DOUBLE-LUNG transplant survivor Paul Kirsop went from being told he had two months to live to getting a new lease of life within two days.
Born with a rare blood disorder that affects his white blood cell count and ability to fight infection, the 34-year-old’s lungs were already damaged by the time he was diagnosed at the age of three.
Told he would be able to survive with regular transfusions, at 27 he contracted severe bronchitis, which led to his lungs deteriorating.
Paul’s lung function fell to just 17 per cent and he was left needing 24-hour oxygen to survive.
Struggling to do anything for himself, Paul, dad to Jennifer, eight, and Emma, seven, was told he needed a double-lung transplant and faced a long wait for a donor.
He said: “It was difficult because I couldn’t do much for myself and life had become a struggle.
“I was told it could take a long time for a transplant because in a lot of cases people’s lungs are damaged through smoking and other things.”
After a four-year wait, medics dealt Paul the devastating blow that he only had two months left to live unless a donor could be found.
Paul, of Roker, said: “That came as a shock and was difficult to deal with. I was scared but had gone to the appointment by myself and needed time to deal with it.”
As Paul was coming to terms with the news, two days later, on February 1, 2010, he received the call he had been waiting for – a transplant was available.
He said: “It was a mix of emotions. Relief, fear and disbelief. I felt so lucky because 50 per cent of people don’t get that call.
“I was obviously relieved because they’d found a donor but it was daunting because it’s a big operation and there’s a high risk that transplants don’t work.”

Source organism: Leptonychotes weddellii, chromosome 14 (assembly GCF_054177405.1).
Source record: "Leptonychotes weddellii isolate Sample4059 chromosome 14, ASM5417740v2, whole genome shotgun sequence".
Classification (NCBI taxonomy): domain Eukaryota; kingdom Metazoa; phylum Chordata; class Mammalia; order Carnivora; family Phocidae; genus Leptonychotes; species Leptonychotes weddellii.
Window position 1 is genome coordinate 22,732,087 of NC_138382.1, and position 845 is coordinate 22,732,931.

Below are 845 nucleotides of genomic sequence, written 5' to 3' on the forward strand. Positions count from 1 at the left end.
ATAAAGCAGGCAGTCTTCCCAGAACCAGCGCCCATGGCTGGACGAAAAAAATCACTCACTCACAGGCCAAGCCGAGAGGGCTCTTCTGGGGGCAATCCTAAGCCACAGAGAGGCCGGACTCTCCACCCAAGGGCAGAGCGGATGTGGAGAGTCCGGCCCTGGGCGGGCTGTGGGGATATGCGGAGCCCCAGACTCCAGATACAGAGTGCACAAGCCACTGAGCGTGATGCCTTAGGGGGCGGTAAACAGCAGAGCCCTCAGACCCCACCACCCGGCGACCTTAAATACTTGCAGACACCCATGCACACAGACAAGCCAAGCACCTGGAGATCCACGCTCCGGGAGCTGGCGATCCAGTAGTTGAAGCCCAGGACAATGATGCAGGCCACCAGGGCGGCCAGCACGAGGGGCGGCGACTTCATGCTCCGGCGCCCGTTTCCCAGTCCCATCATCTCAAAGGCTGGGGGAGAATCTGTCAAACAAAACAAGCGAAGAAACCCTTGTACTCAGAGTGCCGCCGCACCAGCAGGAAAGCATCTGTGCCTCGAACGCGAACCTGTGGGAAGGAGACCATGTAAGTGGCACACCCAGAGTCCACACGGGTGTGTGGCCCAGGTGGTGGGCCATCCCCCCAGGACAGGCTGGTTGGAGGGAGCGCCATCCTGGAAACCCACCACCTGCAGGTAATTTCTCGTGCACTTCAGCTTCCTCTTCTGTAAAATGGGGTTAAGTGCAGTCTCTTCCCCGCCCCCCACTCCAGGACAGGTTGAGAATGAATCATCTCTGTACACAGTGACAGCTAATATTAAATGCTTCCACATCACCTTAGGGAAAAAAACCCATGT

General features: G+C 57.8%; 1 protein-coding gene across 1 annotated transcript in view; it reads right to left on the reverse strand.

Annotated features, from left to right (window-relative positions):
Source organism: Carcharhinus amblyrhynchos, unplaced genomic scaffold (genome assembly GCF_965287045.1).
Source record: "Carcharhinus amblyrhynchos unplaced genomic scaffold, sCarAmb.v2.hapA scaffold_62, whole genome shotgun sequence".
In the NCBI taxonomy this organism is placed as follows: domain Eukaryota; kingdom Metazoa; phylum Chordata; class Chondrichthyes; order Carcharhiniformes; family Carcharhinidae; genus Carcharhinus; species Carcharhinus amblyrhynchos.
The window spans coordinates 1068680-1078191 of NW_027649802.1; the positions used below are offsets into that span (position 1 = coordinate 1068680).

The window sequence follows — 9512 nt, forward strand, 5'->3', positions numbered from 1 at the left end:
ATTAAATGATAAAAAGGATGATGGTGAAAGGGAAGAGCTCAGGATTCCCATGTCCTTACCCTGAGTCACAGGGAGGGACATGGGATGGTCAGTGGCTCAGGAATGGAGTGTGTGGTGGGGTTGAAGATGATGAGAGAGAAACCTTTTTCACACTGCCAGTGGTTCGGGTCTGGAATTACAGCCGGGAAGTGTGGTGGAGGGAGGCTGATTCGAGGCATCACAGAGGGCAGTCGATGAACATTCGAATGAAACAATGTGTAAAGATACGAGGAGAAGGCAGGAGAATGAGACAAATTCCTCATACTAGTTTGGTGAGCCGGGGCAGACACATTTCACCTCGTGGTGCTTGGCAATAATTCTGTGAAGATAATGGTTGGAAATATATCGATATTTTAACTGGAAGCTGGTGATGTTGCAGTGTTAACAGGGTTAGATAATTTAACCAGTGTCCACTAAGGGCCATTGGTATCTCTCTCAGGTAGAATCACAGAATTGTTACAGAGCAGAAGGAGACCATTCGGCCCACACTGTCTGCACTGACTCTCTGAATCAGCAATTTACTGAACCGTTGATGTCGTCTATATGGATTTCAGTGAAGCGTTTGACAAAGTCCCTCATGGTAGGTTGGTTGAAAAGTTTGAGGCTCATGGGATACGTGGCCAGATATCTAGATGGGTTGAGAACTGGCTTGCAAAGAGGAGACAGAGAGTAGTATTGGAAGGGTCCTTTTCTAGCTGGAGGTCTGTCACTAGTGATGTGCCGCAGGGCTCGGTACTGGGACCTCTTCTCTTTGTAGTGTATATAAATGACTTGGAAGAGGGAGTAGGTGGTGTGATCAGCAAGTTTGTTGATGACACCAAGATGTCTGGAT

More than two years later and Paul is refusing to let his transplant affect his life.
Last month, he walked away with a gold medal in badminton and a silver in shot put in the European Heart and Lung Transplant Games in the Netherlands.
He is hoping to secure himself more medals when he attends the World Transplant Games in South Africa next year.
Paul, who takes 20 tablets a day and continues with his blood transfusions every two weeks, said: “I feel like I’ve been given a new lease of life. If it wasn’t for the transplant I’d be in a grave now.
“It was incredible taking part in the games, winning the medals and meeting such fantastic people.”
KEZ Greenwood is another transplant survivor who is fighting fit.
The Hall Farm dad was given 36 hours to live after being diagnosed with cardiomyopathy
He was placed on the European critical transplant list and in 2008 his life was saved when medics found a match.
Just nine months and one week after having the heart transplant, Kez became two-time British champion in the shot put and discus in the UK Transplant Games and a member of Blaydon Harriers.
Since then the 41-year-old has racked up a clutch of medals.
And he joined pal Paul in bringing a clutch home after the European Heart and Lung Transplant Games, defending his title in shot put and discus and securing a silver in the javelin.
He said: “It’s amazing because there was absolutely no chance I thought I’d be doing this a few years ago.
“Anyone out there who does not have a donor card really should get one.”